19 Jul, 2019
Tiger Escapes Flooded Kaziranga Park, Lands Up in a Bedroom
A large part of Assam is bearing the brunt of floods, with most of its districts submerged under water. A large number of people have been displaced from their homes and properties, even as the incessant rain threatens to aggravate the situation. The Brahmaputra River, the largest of all rivers in the state, is well above its danger mark. The widespread damage caused by the flood has affected both humans and wildlife. A large number of wild animals are on the loose as flood waters render the national parks and wildlife sanctuaries uninhabitable. Consequently, they have sought refuge wherever they can, including homes.
In one such incident, a tiger, which escaped the flooded areas of Kaziranga National Park, was caught on camera relaxing in a house, which lies in close proximity to the park. According to the park authorities, the adult Royal Bengal Tiger, which weighs more than 200 pounds, was initially spotted by a forest guard near the national highway. Wildlife Trust of India opined that the tiger, unnerved by the flooding, was looking for shelter and protection, and the house seemed like the best option at the time. According to the latest developments, park authorities have devised a strategy to tranquillise the tiger before taking him away, as that would be the safest and most effective way of handling the situation.
In the picture, the tiger can be seen relaxing in a “Bed and Breakfast”, even as he looks tired and exhausted. Twitter immediately reacted to this news, expressing surprise and sympathy for the animal. The owner of the house was alerted to the tiger’s presence after the neighbours, having spotted it from a distance, began shouting and screaming.
Kaziranga National Park in the grip of floods
The floods in Assam this year have caused enormous damage to the animals inside the park, with a large number of them meeting their deaths due to various reasons. A divisional forest officer of Kaziranga National Park, said, “So far, 51 animals have died, including 38 hog deers, five rhinos, one elephant, three sambars and four wild boars. About 11 hog deer were killed by vehicles on the highway crossing through the park. The rest drowned.” Speaking on the matter, the park authorities said, “There are more than 30,000 hog deer in the park. With their population being so high, so will the death toll. Also, they are nervous animals which make them more prone to danger.”
In order to tackle the situation, around 33 highlands have been constructed by the forest department, in addition to the 111 earlier ones which have provided a safe refuge for animals and brought down the number of casualties drastically. Even then, this strategy is not without its drawbacks, as not all the animals use, or have been using highlands. A park official in Kaziranga National Park, throwing light on the matter, said, “However, not every animal uses highlands. They are mainly used by rhinos and hog deers. Elephants and tigers mostly avoid it. In fact, a tiger was also spotted taking shelter on the rooftop of a house in Moabari.”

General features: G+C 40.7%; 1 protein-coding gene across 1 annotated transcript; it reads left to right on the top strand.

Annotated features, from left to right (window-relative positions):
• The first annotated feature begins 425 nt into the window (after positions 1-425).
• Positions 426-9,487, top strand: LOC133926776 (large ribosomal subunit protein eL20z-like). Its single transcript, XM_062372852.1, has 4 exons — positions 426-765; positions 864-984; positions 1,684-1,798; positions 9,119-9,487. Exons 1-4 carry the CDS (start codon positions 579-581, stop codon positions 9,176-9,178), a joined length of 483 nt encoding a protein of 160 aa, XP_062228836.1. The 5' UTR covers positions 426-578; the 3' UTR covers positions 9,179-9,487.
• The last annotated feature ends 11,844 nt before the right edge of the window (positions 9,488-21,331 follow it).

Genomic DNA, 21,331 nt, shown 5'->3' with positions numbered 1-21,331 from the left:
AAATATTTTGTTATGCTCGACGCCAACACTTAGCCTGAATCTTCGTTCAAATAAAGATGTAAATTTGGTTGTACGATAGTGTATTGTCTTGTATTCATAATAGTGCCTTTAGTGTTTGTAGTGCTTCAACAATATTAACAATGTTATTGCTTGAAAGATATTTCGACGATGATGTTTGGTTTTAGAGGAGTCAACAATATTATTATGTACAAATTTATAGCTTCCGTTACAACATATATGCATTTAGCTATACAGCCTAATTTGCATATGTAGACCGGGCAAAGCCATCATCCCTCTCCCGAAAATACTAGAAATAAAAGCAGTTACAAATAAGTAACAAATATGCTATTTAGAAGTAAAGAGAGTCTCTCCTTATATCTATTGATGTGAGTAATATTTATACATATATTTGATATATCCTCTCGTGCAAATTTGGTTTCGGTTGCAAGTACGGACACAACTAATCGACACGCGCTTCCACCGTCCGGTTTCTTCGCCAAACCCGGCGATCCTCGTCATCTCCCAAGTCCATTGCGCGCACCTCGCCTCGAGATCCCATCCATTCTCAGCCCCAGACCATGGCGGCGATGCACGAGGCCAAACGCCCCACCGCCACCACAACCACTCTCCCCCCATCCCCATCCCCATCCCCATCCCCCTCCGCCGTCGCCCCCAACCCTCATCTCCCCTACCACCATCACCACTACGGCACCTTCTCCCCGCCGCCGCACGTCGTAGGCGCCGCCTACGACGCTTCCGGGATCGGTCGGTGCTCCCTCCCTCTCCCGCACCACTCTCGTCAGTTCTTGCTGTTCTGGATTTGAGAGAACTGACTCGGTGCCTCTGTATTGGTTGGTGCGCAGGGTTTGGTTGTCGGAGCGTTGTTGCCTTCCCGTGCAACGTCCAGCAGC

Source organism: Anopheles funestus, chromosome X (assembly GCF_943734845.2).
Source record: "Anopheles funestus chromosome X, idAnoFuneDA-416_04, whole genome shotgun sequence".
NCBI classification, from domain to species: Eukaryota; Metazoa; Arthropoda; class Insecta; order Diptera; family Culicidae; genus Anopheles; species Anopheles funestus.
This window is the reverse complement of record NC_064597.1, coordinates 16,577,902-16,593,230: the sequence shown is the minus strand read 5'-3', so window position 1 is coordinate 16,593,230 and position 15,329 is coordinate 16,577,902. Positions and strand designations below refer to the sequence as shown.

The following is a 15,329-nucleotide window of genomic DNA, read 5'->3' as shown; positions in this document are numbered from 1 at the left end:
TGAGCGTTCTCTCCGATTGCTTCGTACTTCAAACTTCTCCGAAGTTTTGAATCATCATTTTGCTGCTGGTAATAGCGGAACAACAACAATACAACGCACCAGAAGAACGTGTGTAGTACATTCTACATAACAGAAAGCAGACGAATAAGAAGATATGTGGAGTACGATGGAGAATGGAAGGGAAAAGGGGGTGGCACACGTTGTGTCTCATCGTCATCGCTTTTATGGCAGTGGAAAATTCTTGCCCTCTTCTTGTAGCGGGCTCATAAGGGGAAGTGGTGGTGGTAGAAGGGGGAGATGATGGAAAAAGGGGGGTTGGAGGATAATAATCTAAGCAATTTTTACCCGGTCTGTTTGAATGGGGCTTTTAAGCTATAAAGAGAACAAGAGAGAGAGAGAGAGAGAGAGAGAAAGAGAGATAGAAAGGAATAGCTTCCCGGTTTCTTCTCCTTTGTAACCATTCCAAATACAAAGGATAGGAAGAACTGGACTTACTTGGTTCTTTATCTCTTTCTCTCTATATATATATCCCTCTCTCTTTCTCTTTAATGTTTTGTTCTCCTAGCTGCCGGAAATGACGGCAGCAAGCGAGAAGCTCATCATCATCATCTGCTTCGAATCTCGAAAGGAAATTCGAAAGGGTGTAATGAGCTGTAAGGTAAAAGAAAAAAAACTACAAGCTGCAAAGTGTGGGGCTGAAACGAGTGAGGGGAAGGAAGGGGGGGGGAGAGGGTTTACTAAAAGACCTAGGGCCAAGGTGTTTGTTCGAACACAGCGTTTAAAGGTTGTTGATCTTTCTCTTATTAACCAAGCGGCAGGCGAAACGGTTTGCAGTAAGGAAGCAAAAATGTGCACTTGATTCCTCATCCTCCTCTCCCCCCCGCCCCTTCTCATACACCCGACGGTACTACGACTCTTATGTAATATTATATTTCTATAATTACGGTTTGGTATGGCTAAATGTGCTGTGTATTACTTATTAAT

Rescue efforts are underway though, largely through the cooperation of forest guards, officials and people living in the nearby locality. It is estimated that the park authorities have rescued 43 animals after providing them with proper medication at the Center for Wildlife Rehabilitation and Conservation. 10 of them, including two rhinos, are still undergoing treatment.
The situation is expected to get better when water levels begin receding, as it has in some areas. It should also be noted that 169 of the 199 anti-poaching camps remain submerged under water, thereby making poaching another issue to be bothered about during this time.
The destruction caused by the floods so far
The destructive floods in Assam have caused the death of 50 animals so far, according to the local media. Many of them died in traffic accidents as they tried crossing a busy highway in an attempt to reach Karbi hills, located in close proximity. According to Pradut Goswami, a forest ranger, “It has been a long time since this type of flood has affected Kaziranga National Park.” Several troubling photos have emerged of animals stranded helplessly inside the park. These include one horned rhinoceros resting on certain dry patches of land, elephants crossing a road and wild buffaloes running cluelessly in the floodwaters.
Other areas flooded, but no animal casualties
Most of the other national parks and wildlife sanctuaries have also been submerged during the recent Assam floods. These include Nameri National Park, Orang National Park, Dibru-Saikhowa Park, Manas National Park and Pobitora Wildlife Sanctuary. No animal casualties have been reported from these wildlife reserves so far.